NEW YORK -- Yesterday's release of quarterly mutual funds results showed wreckage almost everywhere.
The notable exceptions were modest gains in gold and overseas bond funds, both of which were helped by the falling dollar.
For other funds, however, the heady double-digit gains that had appeared annually, and even quarterly, in recent years, were absent, replaced by double-digit losses.
"There were very few places to hide," said A. Michael Lipper, president of Lipper Analytical Services, a mutual-fund rating agency.
For the third quarter, the average loss for all equity funds was 14.91 percent. Fixed-income funds did well in comparison, losing only 0.81 percent.
Funds showing losses of more than 20 percent encompassed small-growth companies, and companies engaged in environmental services, science and technology, and financial services. Almost as badly battered, with losses approaching 20 percent, were funds invested in real estate and international equities.
The weakness of the quarter was as evident in what did well as in what did poorly. The leading Dreyfus Capital Value Fund, perhaps the most bearish investment available to the public, finished the quarter up 12.96 percent. It registered strong gains throughout a portfolio structured to benefit from disaster.
The fund is run by Comstock Partners, a three-man team that gained renown for well-timed pessimism in 1987 when, immediately before the stock market crash, it mailed clients a letter suggesting that the bull market had ended.
It has since done best when the market has done worst. During the third quarter, said Charles Minter, its vice chairman, the Capital Value Fund was short domestic common stocks, meaning it had sold securities it did not own, but had obtained through borrowings, in the expectation that they could be repurchased in the future for less.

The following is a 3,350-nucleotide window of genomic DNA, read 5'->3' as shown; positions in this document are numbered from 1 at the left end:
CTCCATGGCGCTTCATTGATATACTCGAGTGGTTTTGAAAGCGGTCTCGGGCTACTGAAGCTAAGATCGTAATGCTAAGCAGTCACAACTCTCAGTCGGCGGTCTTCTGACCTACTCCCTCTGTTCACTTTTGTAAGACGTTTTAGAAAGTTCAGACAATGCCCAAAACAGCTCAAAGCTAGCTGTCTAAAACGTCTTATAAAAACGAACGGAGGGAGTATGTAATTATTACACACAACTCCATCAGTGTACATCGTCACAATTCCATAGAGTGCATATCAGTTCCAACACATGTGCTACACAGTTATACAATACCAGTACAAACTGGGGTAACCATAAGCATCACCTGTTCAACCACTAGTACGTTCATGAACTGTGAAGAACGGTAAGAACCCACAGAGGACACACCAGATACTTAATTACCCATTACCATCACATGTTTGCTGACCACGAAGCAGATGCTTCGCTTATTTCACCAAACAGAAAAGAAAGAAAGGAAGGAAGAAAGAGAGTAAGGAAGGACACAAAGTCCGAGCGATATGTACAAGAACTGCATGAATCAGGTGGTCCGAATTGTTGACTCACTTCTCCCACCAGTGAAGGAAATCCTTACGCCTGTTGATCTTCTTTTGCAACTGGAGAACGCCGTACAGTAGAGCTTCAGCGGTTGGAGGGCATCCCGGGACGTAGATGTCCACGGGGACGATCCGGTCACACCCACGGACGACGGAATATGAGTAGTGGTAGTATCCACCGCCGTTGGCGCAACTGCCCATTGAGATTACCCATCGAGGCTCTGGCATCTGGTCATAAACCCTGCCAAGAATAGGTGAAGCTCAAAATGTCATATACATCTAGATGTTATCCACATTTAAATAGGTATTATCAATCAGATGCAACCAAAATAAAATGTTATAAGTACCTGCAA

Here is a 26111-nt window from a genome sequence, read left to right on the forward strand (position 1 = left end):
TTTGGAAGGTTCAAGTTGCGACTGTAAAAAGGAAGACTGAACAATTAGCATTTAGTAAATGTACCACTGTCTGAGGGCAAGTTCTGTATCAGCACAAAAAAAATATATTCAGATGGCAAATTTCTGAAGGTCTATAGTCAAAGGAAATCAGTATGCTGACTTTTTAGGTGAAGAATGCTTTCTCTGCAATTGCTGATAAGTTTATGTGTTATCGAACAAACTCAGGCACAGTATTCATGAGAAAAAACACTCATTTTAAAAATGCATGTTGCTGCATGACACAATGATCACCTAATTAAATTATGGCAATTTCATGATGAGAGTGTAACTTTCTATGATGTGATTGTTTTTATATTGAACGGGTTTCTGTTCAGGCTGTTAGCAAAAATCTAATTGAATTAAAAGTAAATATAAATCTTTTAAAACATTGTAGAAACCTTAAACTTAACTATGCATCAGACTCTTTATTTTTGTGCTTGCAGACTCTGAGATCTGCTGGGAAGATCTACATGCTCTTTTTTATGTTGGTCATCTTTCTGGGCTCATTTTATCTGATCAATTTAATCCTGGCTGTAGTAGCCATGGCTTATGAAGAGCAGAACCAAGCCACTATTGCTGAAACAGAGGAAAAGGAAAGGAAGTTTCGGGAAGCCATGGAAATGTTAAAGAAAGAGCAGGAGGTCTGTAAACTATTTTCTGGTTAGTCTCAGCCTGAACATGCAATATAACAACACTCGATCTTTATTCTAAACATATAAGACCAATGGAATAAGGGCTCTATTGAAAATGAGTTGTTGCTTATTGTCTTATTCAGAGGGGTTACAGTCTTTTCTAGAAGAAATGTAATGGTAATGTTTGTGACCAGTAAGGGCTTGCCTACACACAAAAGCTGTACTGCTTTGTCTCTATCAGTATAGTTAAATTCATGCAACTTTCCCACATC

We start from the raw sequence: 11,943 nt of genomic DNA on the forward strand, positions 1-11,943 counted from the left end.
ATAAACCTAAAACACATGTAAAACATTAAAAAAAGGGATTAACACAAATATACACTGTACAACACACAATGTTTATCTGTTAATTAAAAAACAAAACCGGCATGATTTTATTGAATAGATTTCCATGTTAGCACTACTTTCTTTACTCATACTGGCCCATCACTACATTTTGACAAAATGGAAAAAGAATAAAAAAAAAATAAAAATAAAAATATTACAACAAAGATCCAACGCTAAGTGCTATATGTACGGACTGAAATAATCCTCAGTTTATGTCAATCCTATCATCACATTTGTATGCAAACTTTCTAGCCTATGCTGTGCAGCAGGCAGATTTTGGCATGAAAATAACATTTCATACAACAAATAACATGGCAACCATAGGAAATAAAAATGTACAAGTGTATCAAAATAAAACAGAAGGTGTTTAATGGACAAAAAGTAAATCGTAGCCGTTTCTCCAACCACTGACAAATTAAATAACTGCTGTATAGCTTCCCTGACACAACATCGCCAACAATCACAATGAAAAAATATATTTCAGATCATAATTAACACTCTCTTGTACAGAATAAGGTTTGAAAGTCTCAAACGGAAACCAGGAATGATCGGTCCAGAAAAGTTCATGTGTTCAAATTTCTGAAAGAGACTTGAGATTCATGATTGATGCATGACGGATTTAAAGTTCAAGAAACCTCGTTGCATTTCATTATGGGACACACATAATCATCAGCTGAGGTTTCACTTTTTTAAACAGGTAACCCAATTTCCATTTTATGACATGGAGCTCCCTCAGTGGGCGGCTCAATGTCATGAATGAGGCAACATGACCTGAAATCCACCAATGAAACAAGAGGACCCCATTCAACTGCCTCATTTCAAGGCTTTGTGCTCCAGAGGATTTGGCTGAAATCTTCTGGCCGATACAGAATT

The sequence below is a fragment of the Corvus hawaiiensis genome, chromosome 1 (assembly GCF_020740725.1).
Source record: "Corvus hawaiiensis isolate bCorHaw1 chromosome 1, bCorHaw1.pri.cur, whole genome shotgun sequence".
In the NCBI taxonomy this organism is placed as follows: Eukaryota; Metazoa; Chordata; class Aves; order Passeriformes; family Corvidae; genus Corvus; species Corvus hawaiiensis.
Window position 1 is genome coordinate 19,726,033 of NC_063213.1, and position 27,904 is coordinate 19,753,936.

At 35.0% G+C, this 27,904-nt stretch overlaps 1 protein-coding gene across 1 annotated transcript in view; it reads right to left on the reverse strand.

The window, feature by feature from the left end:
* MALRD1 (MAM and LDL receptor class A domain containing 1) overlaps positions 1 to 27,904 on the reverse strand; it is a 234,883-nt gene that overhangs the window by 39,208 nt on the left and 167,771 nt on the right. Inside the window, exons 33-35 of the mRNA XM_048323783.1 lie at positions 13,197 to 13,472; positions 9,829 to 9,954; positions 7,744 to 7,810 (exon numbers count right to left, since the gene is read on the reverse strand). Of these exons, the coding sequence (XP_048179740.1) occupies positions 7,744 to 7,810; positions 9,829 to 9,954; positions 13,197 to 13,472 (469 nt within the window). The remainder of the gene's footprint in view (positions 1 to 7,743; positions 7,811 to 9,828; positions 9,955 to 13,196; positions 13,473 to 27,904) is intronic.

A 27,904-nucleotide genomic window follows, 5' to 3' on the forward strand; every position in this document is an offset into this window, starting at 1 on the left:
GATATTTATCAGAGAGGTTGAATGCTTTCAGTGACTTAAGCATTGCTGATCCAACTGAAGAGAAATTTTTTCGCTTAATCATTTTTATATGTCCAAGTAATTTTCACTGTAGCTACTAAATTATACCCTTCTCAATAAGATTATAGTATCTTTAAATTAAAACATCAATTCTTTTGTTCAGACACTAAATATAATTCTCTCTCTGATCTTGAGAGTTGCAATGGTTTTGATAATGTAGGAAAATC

It also held puts -- options to sell a certain stock at a certain price within a specific period of time -- on the Japanese market, which appreciated as the market declined. A quarter of the approximately $730 million in the fund was invested in Australian, New Zealand and Canadian government bonds.
"We believe there is something endemic going on in this country which involves not enough income to service the enormous amount of debt," Mr. Minter said.
His thesis having been recently affirmed by the markets, however, Mr. Minter said the partnership had not grown more skeptical.
Already, it has wrapped up some short positions in the major money center banks, and if the large banks hit another round of new lows, as they did the week before last, he may eliminate all his short positions in these securities, Mr. Minter said.
Even though his pessimism may be bottoming out, however, Mr. Minter is not yet optimistic. During the third quarter, fund managers who were did worst of all. The bottom-ranked (No. 1779) Prudent Speculator Leveraged Fund aggressively invested in small stocks, Mr. Lipper said, using borrowed money to expand the scope of its holdings. It lost 46.63 percent of its value during the quarter and is down about 50 percent for the year.
Rankings of the top and bottom 10 funds for the quarter that ended Sept. 30 for stock and taxable-bond mutual funds, according to Lipper Analytical Securities Corp. The ranking is by percentage growth or loss in total return:
1. Dreyfus Capital Value +12.96%
2. Blanchard Precious Metals +11.68%
3. Enterprise Precious Metals +11.30%
4. Fidelity Yen Performance +11.24%
5. First Australia: Pacific Rim +10.82%
6. Fidelity Pound Performance +10.73%
7. Strategic Investments +10.27%
8. USAA Gold +9.34%
9. International Cash Portfolios Hard Currency +9.12%
10. Thomson McKinnon Precious Metals, B
1. Prudent Speculator: Leveraged
2. Bull & Bear Special Equities 43.75%
3. Security Ultra Fund 41.16%
4. Steadman Oceanographic 39.80%
5. Shearson Lehman Brothers Small Capitalization Fund 37.32%
6. Security Omni 35.50%
7. Alliance Technology 33.21%
8. SteinRoe Capital Opportunities 33.14%
9. Delaware Group: Trend 32.67%
10. Oberweis Emerging Growth 31.91%